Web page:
Receive free Accor SA updates
We’ll send you a myFT Daily Digest email rounding up the latest Accor SA news every morning.
Hotel groups are in a buoyant mood as tourism continues to bounce back from the pandemic. Their bullishness is apparent in expansion plans published by Accor recently.
The Paris-listed owner of the affordable Novotel and Ibis brands intends to open more than 1,200 hotels over five years. People are keen to travel despite the current high cost of living. Accor’s shares have rallied more than 40 per cent so far this year.
Accor already has nearly 5,500 hotels. The majority are owned by someone else. Accor manages them for a fee or owners pay to operate within the franchise. Normally half of Accor’s growth comes from switching hotels to its brands rather than from new builds.
Larger British rival InterContinental Hotels Group, an earlier convert to the same “asset light” model, plans to add 1,900 hotels to its stable of more than 6,000 premises. Smaller groups such as Spain’s Melia hotels have announced their own modest growth plans.
But has the industry drunk too much of its own punch?
The evidence suggests not. Global industry revenue per available room — a key measure of demand — recovered last year to $73.9, from $50.7 in 2021, according to consultancy STR. However, revpar remains below the 2019 level of $79.7.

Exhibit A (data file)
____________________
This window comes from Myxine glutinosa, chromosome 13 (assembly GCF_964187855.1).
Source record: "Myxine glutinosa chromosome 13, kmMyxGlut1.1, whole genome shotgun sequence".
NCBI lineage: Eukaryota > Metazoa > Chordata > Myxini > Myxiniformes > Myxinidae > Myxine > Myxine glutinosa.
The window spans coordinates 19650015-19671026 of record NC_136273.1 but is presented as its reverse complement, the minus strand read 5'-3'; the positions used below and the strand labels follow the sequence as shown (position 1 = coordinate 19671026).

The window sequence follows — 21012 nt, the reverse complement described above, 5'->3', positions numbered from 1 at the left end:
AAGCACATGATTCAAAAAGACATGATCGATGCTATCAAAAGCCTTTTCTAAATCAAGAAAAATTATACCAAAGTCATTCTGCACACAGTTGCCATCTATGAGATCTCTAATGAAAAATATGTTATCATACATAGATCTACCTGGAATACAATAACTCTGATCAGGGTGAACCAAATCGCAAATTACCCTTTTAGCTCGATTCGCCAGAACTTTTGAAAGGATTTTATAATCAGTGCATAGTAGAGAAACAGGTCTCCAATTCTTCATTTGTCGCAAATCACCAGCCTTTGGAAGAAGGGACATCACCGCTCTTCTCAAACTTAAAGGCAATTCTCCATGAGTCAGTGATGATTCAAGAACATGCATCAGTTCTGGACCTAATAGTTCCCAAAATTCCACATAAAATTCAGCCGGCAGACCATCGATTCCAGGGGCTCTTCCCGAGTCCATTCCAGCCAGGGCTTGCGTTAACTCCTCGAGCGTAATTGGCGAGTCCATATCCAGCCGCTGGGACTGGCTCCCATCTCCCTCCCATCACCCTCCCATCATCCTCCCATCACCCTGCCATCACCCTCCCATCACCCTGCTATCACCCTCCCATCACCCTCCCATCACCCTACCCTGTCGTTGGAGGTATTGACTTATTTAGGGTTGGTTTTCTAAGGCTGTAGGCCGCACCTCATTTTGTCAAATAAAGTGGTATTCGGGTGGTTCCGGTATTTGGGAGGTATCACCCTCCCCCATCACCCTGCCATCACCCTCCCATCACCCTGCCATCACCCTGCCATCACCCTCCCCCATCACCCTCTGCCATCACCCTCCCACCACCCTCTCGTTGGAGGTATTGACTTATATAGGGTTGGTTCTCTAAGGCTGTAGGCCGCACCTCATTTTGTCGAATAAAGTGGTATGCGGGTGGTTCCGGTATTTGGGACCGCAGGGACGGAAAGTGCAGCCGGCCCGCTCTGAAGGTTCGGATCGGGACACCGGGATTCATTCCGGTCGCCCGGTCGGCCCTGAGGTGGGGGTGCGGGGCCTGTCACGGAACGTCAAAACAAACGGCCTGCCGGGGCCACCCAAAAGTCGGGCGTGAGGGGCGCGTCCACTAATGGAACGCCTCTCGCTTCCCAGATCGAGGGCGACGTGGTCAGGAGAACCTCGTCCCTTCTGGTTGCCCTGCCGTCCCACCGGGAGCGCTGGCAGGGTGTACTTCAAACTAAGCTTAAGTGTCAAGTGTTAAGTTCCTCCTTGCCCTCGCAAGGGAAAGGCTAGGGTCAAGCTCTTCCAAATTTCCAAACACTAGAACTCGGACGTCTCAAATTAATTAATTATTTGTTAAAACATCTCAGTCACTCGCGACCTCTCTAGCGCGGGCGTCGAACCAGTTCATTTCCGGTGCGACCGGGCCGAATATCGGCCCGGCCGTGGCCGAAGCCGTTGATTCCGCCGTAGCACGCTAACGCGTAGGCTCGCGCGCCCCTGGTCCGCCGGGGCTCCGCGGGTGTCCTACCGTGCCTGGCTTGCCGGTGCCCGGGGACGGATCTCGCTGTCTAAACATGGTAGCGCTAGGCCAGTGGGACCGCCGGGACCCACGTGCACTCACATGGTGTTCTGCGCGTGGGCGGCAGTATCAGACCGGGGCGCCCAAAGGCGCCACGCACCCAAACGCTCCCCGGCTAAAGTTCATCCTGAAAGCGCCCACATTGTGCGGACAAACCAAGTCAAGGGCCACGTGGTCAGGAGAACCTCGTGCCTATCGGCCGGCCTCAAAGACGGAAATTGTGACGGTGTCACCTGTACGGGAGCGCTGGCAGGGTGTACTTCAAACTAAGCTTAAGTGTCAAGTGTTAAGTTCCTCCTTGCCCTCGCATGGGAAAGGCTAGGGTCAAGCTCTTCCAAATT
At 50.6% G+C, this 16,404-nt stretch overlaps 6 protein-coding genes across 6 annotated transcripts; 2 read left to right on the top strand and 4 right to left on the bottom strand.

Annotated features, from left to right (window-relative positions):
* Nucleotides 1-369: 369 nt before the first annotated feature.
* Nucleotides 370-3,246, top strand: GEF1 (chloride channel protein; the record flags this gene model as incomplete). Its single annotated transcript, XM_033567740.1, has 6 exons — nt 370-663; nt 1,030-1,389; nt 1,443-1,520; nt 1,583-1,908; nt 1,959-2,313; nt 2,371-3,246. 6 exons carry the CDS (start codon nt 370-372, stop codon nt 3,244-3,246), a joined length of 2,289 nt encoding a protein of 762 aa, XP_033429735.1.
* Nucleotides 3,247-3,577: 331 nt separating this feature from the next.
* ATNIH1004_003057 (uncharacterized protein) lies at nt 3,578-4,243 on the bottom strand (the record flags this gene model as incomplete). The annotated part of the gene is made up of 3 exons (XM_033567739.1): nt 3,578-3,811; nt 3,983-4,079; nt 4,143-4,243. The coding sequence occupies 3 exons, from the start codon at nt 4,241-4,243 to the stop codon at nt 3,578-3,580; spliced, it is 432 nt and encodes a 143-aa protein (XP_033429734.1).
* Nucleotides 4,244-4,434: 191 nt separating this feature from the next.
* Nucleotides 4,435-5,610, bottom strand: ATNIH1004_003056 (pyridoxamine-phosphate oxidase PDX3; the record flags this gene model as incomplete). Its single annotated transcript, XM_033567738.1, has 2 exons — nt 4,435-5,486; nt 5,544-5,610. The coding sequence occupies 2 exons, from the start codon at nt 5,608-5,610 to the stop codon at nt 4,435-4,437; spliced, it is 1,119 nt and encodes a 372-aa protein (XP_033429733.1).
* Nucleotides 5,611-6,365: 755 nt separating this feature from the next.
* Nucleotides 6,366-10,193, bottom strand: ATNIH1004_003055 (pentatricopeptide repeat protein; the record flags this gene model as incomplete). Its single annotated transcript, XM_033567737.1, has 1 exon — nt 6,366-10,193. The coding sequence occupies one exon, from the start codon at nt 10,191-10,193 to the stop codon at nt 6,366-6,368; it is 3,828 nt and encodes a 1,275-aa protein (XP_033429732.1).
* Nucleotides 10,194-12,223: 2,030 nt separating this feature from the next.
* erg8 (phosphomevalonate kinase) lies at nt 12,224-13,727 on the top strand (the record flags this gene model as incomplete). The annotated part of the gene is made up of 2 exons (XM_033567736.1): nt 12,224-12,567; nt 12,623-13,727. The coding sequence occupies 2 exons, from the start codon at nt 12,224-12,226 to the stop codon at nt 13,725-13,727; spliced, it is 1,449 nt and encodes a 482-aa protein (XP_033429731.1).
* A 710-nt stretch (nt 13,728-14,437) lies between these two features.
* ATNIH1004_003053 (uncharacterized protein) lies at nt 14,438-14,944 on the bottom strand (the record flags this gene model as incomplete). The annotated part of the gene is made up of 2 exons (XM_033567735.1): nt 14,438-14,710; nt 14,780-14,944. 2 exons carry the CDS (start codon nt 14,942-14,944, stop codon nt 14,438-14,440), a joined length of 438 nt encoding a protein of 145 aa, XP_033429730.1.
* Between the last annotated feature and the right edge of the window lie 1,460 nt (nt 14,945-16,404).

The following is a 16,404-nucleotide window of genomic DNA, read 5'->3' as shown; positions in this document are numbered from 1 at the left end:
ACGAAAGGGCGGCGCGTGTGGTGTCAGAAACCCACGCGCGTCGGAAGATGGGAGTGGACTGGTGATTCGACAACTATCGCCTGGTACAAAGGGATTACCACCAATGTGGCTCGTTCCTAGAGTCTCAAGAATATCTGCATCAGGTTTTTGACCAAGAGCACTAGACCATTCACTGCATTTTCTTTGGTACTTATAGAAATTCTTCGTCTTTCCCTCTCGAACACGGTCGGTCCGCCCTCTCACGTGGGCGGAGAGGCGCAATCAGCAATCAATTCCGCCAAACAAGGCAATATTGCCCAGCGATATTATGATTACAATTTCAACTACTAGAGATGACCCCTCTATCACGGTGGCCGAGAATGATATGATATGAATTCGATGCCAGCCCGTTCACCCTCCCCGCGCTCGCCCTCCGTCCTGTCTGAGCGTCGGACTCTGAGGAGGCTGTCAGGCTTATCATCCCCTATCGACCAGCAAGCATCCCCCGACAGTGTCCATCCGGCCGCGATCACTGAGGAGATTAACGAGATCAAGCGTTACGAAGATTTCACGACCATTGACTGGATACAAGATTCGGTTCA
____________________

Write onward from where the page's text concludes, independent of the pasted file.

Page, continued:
That points to headroom for rises if left-field events such as wars or financial shocks do not spoil the party.
Accor recently set an ebitda target of €920mn to €960mn for 2023, compared with €675mn last year. Visible Alpha consensus previously pointed to 2023 ebitda of €933.7mn.
The company’s shares have had a good run lately after a bumpy 10 years. Accor’s strategy has caused frustration with investors, although it is now a slicker business than when chief executive Sébastien Bazin checked in.
Accor trades at a discount to rivals. Its forward enterprise value to ebitda multiple of 10.7 times remains behind a pre-Covid average of 11.6 times, according to Barclays. Accor looks like a cheap way for investors to join in the post-pandemic tourism festival.